Orthodoxy that does not fade.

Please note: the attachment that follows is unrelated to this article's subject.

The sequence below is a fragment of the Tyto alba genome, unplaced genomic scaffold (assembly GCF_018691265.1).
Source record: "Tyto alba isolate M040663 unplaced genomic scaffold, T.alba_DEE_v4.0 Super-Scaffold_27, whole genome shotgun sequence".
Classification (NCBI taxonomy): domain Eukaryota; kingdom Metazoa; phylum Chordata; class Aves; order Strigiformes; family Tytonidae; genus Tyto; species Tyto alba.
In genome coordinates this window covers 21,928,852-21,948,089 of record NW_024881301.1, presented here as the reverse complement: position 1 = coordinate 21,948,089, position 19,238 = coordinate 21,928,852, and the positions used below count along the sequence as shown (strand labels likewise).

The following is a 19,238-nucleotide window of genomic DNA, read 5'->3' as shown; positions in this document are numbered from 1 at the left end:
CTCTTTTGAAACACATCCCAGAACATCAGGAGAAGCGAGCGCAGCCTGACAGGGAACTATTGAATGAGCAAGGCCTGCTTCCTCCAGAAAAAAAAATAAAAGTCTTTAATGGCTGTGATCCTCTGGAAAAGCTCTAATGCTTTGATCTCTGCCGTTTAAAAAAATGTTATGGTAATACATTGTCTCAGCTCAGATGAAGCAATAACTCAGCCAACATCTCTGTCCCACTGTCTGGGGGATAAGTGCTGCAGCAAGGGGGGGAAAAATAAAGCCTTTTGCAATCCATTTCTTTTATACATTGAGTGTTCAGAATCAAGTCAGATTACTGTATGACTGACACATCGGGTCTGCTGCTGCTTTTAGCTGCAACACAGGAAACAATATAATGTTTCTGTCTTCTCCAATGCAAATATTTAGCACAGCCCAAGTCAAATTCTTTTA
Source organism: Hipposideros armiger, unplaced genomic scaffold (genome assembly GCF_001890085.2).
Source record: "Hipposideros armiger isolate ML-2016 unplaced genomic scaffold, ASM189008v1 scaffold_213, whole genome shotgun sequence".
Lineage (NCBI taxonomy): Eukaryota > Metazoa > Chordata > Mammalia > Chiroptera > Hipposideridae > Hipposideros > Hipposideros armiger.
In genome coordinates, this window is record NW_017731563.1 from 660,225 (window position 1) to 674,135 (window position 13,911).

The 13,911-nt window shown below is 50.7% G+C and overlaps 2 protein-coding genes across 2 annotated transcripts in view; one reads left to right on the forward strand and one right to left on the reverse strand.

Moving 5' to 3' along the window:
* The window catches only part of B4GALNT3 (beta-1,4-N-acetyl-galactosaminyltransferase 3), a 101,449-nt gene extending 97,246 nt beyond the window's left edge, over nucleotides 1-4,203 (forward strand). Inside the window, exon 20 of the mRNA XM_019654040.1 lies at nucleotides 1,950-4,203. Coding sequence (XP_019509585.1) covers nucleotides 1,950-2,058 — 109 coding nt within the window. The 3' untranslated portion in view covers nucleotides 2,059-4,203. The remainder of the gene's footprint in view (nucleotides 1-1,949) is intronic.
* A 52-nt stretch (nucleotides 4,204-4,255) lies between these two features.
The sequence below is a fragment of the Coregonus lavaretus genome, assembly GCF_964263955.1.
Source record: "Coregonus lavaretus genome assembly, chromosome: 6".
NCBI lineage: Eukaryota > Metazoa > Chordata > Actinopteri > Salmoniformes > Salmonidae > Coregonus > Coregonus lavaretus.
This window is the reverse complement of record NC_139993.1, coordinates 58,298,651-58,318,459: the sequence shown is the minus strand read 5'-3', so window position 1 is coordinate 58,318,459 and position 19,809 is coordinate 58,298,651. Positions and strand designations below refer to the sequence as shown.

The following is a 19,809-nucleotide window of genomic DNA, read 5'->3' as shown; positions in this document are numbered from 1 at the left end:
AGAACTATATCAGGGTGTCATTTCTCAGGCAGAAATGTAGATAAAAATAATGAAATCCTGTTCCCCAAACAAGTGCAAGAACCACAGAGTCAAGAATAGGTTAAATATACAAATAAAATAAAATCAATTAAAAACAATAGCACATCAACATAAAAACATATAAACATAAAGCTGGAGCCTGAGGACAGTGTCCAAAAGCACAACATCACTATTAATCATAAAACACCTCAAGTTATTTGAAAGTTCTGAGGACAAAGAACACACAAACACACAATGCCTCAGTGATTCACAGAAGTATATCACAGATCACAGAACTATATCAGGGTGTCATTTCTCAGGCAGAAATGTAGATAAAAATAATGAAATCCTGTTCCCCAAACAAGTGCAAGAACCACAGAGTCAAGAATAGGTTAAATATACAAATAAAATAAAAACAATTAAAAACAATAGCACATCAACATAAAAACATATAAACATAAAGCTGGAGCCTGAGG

A doll made by Tadashige Takahashi, who served at the Kamigamo Shrine in Kyoto about 280 years ago in the Genbun era (1736-1741), is said to be the origin of the Kimomekomi Ningyo (wood and cloth dolls). After the Meiji era (1868 – 1912), Kimomekomi Ningyo evolved through various changes, though a doll artisan from Tokyo, Eikichi Yoshino, brought back the technique of Kimomekomi Ningyo from Kyoto and made improvements, laying the foundation for modern Kimomekomi Ningyo. Mataro Kanabayashi, the first generation craftsman of Mataro Ningyo (Mataro dolls), studied under Eikichi’s son, Kiyoji, and completed his own Mataro Ningyo technique. The Kamigamo-jinja Shinto Shrine acknowledges only one orthodox Edo Kimekomi Ningyo crafting technique, the Mataro Ningyo. There is also a number of independent Kimomekomi Ningyo craftsmen who learned techniques from Mataro. Having a legitimate lineage, Mataro has a mission to protect and pass on this legitimacy to future generations. However, only protecting means no development. What should be changed, what should stay unchanged? Shinichiro Kanabayashi, the current president, whose father is the third generation craftsman Mataro Kanabayashi, contemplates and acts on how the orthodox method should develop. Shinichiro, born in the Heisei era (1989-2019), is trying to create an orthodoxy that will not fade even in the next era.